The final version of the new curriculum for Wales has been published, as schools prepare for a complete overhaul of how children are taught.
It follows a consultation in 2019 on the complete reform of the system for the first time in more than 30 years.
Teaching unions said the current state of school funding did not match the aspiration of the new curriculum.
The changes will be introduced in 2022 for all children currently in year three or below.
The curriculum does not set out a detailed plan for exactly what schools should be teaching.
The biggest changes are likely to be in secondary schools where subjects will be incorporated into six "areas of learning and experience".
The curriculum sets out "what matters" and "progression steps" for each learning area.
Six areas of learning and experience
1Maths and numeracy
2Languages, literacy and communication
3 Health and well-being
5Science and technology
How will the new curriculum work?
Education Minister Kirsty Williams said she expected to publish the curriculum's implementation plan after Easter.
"Schools should not rush into trying to plan for this… Schools should take space and time to understand the model of the curriculum," she said.
"The next step in our reform journey is to prepare the profession."
An extra inset training day has been introduced this academic year and for the next two years to help schools prepare, along with £39m for training teachers.
The only mandatory subjects in the curriculum are:
- Literacy, numeracy, and digital competence
- Religion, values and ethics
- Relationships and sexuality education
Head teachers and nurseries will have discretion over how much English children learn up to the age of seven after Welsh language campaigners and unions raised concerns about a previous plan to make English compulsory in Welsh-medium nurseries.
There will still be annual national reading and numeracy tests for seven to 14 year olds.
Watchdog Qualifications Wales is consulting on "reshaping qualifications to complement the new curriculum" until February 7, and there are major questions about how exams at 16 will work in the context of the broader sort of education the new curriculum is meant to introduce.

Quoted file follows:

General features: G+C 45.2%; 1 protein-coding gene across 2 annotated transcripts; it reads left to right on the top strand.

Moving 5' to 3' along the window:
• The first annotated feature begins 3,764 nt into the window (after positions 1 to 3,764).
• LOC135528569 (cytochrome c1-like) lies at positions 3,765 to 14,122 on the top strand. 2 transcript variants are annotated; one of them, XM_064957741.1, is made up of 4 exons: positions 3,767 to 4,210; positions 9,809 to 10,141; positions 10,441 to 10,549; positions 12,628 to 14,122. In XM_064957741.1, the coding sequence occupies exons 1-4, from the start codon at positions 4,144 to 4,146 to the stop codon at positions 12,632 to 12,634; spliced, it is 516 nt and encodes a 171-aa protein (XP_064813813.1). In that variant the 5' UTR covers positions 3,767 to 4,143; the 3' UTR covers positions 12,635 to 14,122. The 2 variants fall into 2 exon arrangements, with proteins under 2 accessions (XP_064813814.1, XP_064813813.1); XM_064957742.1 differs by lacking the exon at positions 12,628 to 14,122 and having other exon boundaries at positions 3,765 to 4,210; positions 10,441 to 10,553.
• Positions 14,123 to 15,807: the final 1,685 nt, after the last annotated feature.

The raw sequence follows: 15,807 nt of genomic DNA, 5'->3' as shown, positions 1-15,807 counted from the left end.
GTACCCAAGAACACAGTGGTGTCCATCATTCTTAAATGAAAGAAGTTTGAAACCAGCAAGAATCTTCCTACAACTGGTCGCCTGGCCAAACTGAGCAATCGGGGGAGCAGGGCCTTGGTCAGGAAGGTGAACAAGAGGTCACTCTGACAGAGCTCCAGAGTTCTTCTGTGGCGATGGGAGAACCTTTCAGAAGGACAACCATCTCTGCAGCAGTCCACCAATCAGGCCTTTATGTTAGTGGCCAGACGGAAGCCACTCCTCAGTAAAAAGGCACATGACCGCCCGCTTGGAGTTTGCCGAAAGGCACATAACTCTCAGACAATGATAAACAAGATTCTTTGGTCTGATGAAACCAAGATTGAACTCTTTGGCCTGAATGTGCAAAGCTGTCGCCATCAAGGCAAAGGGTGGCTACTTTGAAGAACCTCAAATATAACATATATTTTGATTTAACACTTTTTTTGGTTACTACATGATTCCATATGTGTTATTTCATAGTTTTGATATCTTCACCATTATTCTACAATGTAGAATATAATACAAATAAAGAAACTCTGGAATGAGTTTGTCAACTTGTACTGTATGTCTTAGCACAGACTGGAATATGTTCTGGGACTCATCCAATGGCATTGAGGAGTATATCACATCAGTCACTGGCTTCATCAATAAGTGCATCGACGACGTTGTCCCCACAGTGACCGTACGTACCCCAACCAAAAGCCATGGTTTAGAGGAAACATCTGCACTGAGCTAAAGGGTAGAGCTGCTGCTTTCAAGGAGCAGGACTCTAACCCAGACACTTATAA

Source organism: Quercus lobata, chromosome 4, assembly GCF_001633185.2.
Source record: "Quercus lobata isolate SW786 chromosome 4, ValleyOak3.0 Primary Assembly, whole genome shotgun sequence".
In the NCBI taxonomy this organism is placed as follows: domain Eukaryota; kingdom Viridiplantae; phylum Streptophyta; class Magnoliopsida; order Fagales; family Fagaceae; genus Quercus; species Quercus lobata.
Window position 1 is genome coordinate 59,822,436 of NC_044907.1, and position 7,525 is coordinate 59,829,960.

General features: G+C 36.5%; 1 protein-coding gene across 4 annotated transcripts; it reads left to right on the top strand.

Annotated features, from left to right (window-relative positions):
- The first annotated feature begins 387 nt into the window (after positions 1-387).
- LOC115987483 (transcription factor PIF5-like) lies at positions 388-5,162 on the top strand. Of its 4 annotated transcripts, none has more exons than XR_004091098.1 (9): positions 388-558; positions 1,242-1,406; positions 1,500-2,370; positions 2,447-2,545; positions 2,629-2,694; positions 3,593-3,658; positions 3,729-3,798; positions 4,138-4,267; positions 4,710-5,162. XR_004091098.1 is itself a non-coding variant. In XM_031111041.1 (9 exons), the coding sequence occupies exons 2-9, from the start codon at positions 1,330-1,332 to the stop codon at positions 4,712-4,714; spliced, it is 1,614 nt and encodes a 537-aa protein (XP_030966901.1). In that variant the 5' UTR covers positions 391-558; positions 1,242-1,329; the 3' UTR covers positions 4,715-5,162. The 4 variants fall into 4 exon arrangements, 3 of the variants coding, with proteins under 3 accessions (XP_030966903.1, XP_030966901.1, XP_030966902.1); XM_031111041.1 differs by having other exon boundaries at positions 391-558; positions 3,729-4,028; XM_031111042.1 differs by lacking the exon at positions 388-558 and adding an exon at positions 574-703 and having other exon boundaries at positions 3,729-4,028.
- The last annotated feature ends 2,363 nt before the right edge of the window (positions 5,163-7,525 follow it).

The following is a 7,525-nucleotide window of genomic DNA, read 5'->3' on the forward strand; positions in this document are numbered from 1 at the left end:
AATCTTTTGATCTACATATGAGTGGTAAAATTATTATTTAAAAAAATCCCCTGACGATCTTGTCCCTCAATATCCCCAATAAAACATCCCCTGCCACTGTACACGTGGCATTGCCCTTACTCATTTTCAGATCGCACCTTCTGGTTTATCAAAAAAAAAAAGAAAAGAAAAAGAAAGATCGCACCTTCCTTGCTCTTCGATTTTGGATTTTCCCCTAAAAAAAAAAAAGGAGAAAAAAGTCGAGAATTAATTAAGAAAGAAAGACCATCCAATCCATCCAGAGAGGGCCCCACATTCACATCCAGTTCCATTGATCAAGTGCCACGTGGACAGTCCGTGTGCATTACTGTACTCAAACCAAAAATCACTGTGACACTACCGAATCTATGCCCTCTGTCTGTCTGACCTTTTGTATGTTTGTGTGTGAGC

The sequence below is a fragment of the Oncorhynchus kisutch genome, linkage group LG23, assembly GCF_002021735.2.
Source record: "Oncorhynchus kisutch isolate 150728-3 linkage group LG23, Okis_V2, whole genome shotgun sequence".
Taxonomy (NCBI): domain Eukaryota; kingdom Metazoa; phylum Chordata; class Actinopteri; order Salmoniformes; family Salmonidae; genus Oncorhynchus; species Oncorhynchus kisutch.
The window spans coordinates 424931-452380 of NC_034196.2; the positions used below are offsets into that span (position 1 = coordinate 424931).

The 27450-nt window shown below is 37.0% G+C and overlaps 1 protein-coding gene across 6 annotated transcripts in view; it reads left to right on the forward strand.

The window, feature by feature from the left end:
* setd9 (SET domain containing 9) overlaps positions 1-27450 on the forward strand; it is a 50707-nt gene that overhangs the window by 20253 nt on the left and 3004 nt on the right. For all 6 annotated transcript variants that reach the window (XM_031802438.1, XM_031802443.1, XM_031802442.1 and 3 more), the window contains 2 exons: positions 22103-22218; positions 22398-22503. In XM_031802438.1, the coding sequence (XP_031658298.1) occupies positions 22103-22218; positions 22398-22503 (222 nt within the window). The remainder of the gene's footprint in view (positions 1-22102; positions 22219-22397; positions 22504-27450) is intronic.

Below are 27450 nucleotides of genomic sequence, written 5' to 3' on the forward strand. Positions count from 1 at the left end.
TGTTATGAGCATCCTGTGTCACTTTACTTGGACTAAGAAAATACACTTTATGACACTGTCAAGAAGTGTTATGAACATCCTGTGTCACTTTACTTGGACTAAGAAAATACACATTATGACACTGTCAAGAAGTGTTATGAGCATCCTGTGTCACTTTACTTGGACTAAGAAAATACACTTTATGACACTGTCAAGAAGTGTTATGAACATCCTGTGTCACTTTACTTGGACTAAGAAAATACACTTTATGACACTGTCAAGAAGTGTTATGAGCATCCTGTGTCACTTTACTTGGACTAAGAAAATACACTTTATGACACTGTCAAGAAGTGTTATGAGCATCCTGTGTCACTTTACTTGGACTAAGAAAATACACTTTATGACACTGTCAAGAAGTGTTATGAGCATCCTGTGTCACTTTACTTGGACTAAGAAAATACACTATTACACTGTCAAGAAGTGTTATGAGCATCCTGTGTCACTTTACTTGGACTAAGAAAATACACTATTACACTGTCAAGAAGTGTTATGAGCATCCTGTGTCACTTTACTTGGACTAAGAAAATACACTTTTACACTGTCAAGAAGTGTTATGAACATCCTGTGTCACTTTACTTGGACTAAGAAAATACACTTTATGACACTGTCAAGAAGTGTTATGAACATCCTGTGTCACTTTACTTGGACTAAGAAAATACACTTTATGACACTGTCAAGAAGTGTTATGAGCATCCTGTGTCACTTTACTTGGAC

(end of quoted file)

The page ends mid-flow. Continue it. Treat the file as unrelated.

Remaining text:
'Our topic is a zombie apocalypse'
One of the "pioneer schools" which has been trialling ideas for the new curriculum is Maesteg School.
Pupils in year seven are studying expressive arts through the theme of a "zombie apocalypse" - bringing together creative writing, music, and art, such as creating a wound using clay and paints.
Penny Pearson trained as an art teacher and is working on the project.
"We do a mixture of music, drama, art and then we try and incorporate dancing.
"They're picking up different skills they can use in later life - these life skills, being resilient, how to think outside the box, communication, team work, collaborative learning and all these elements," she said.
Eleven-year-old Harvey explained how they had been using flour, jelly and food colouring to create bite marks on their arms.
"It's really cool because you show off what you're capable of. So if you're a good artist you can show off your art skills, if you're a good creator you can create whatever."
Evan, also aged 11, particularly enjoyed creating music to "defeat" the zombies.
Head teacher Helen Jones is enthusiastic about the new curriculum and the chance to experiment with new ways of teaching, but said she was aware of the need to get pupils ready for their GCSE exams.
She said one of the challenges was training teachers to think more broadly than their specialist subject area and create more opportunities for children to learn life skills.
"What makes my teachers a little nervous is there's less in books. More of what the children learn is carried round with them rather than produced in extensive writing in books."
'Grades, pressure and tests'
Sheridan Edwards from Abergwynfi near Maesteg has four children aged 13, 11, four, and five months old.
She had not previously heard about the new curriculum, which will be in place for her youngest children.
However, based on the experience of her older son and daughter she provisionally liked the sound of the reforms.
"Now it's all about grades, it's all about pressure and tests. My oldest children come home and all they do is moan.
"They are intelligent and come to it naturally - it's just the pressure," she said.
She thought the reforms could make school more fun and inviting and help children with subjects they were less interested in.
Ms Edwards said she was "all for" getting children ready for real life after school.
"I think there still needs to be tests and there does still need to be some sort of structure, but I do think they will be able to learn more because it's a more relaxed environment."
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